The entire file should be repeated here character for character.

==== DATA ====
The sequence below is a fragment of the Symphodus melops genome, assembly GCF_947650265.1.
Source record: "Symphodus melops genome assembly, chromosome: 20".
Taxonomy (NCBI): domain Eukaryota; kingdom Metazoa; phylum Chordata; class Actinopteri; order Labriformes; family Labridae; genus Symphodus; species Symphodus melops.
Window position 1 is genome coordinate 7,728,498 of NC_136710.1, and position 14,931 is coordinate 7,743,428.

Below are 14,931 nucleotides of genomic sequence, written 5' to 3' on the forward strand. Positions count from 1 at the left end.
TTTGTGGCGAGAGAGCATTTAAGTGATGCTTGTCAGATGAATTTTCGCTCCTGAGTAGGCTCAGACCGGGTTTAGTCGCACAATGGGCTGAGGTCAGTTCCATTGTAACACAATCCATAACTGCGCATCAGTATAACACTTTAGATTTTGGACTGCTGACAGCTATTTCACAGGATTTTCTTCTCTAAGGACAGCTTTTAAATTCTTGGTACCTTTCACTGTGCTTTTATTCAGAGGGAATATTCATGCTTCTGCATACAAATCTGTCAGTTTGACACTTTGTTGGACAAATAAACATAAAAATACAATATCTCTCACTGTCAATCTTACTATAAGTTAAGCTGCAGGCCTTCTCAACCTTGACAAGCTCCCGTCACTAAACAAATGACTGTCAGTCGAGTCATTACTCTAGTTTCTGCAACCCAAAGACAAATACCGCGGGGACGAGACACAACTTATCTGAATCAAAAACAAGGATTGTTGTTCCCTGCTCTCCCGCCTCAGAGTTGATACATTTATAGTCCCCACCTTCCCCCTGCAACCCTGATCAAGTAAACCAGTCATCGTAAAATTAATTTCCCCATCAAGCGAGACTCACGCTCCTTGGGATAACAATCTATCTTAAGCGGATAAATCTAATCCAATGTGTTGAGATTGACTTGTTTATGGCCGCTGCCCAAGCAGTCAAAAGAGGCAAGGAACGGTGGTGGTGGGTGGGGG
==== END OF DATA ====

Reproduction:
The sequence below is a fragment of the Symphodus melops genome, assembly GCF_947650265.1.
Source record: "Symphodus melops genome assembly, chromosome: 20".
Taxonomy (NCBI): domain Eukaryota; kingdom Metazoa; phylum Chordata; class Actinopteri; order Labriformes; family Labridae; genus Symphodus; species Symphodus melops.
Window position 1 is genome coordinate 7,728,498 of NC_136710.1, and position 14,931 is coordinate 7,743,428.

Below are 14,931 nucleotides of genomic sequence, written 5' to 3' on the forward strand. Positions count from 1 at the left end.
TTTGTGGCGAGAGAGCATTTAAGTGATGCTTGTCAGATGAATTTTCGCTCCTGAGTAGGCTCAGACCGGGTTTAGTCGCACAATGGGCTGAGGTCAGTTCCATTGTAACACAATCCATAACTGCGCATCAGTATAACACTTTAGATTTTGGACTGCTGACAGCTATTTCACAGGATTTTCTTCTCTAAGGACAGCTTTTAAATTCTTGGTACCTTTCACTGTGCTTTTATTCAGAGGGAATATTCATGCTTCTGCATACAAATCTGTCAGTTTGACACTTTGTTGGACAAATAAACATAAAAATACAATATCTCTCACTGTCAATCTTACTATAAGTTAAGCTGCAGGCCTTCTCAACCTTGACAAGCTCCCGTCACTAAACAAATGACTGTCAGTCGAGTCATTACTCTAGTTTCTGCAACCCAAAGACAAATACCGCGGGGACGAGACACAACTTATCTGAATCAAAAACAAGGATTGTTGTTCCCTGCTCTCCCGCCTCAGAGTTGATACATTTATAGTCCCCACCTTCCCCCTGCAACCCTGATCAAGTAAACCAGTCATCGTAAAATTAATTTCCCCATCAAGCGAGACTCACGCTCCTTGGGATAACAATCTATCTTAAGCGGATAAATCTAATCCAATGTGTTGAGATTGACTTGTTTATGGCCGCTGCCCAAGCAGTCAAAAGAGGCAAGGAACGGTGGTGGTGGGTGGGGG